Triadenum fraseri (Fraser's Marsh St. Johnswort)

Plant Info
Also known as: Bog St. John's-wort
Family:Hypericaceae (St. John's-wort)
Life cycle:perennial
Habitat:part shade, sun; wet; bogs, marshes, fens, along shores
Bloom season:July - August
Plant height:1 to 2 feet
Wetland Indicator Status:GP: OBL MW: OBL NCNE: OBL
MN county distribution (click map to enlarge):Minnesota county distribution map
National distribution (click map to enlarge):National distribution map

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Detailed Information

Flower: Flower shape: 5-petals Flower shape: indistinct Cluster type: flat

[photo of flowers] Clusters of a few to several flowers arising from leaf axils, at the end of branching stems, and at the top of the plant, though it is a challenge to catch the blooms when they are open. Flowers are ¼ to ¾ inches wide when fully open, with 5 pink petals and 9 or 12 yellow-tipped stamens surrounding a greenish style. The sepals cupping the flower are green or purplish with blunt or pointed tips, and half as long as the petals, or more.

Leaves and stems: Leaf attachment: opposite Leaf type: simple

[photo of leaves] Leaves are oval to egg-shaped to rounded triangular, to 2½ inches long and 1¼ inches wide, toothless and hairless, with a rounded tip, rounded base and no leaf stalk, the larger leaves somewhat clasping the stem and often angled up. Color is blue-green, sometimes tinged purple. The underside of leaves is dotted with brown or black glands. Stems are often reddish. The plant may be erect but often leans over.

Fruit: Fruit type: capsule/pod

[photo of fruit] Fruit is a dark red, 3-sectioned capsule ¼ to ½ inch long, oval to cylindrical, abruptly tapered to a sharply pointed tip.


It is a rare event to find Marsh St. Johnswort with open flowers. It is more commonly IDed by the leaves and the maroon fruit, which might be mistaken for flower buds. On a trip to northern Beltrami County in early July, we got very lucky to find a number of flowering plants that had not yet developed fruit. This species also goes by Latin name Hypericum virginicum but the accepted name in Minnesota is Triadenum fraseri. Along with all Hypericum species, it switched from the Clusiaceae family to Hypericaceae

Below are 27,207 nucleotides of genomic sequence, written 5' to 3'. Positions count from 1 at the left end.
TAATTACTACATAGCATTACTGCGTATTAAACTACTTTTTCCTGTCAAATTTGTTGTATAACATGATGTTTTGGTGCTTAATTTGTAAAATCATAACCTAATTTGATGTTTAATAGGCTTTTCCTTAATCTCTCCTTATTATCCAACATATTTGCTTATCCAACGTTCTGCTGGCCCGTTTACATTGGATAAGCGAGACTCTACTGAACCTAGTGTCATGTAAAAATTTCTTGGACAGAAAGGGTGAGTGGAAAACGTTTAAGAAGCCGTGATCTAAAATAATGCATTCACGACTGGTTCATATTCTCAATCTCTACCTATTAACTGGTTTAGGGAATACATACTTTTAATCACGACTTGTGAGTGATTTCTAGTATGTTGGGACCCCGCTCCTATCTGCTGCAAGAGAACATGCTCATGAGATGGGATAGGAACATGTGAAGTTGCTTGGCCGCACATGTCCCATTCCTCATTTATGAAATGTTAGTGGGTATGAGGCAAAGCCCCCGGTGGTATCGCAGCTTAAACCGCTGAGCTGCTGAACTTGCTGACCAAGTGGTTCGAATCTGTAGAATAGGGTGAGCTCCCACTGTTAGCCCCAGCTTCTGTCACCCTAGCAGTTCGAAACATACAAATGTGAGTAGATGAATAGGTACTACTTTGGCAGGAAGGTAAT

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More photos

Photos by K. Chayka taken in Anoka and Beltrami counties. Photos courtesy Peter M. Dziuk taken in Anoka County.


Have you seen this plant in Minnesota, or have any other comments about it?

Posted by: Brett W - Anoka Sand Plain
on: 2020-07-29 22:40:33

In Uncas Dunes SNA (main unit) and found a flowering plant in a Blaine public park yesterday in flower!

Posted by: Timothy Johnson
on: 2020-12-30 11:53:14

Last of the blossoms opening August 23, 2017 in Blaine Preserve SNA.

Posted by: Madison rose
on: 2021-08-20 05:42:42

Is this genus of St. John's wort edible / safe for consumption (besides the berries) or hold the same properties as perforate St. John's wort? (Ie. mood stability). I can't seem to find anything on this beautiful little plant other then your website!

Posted by: K. Chayka
on: 2021-08-20 07:43:41

Madison, we have no information regarding edible or medicinal uses of this plant, but since it is a different genus we suspect there are few, if any, similarities in that regard. BTW, it does not produce berries?the capsules are not fleshy and only contain dry seeds.

Posted by: Brett W - Mille lacs WMA
on: 2023-09-17 16:41:31

Found a few in a Spruce big.

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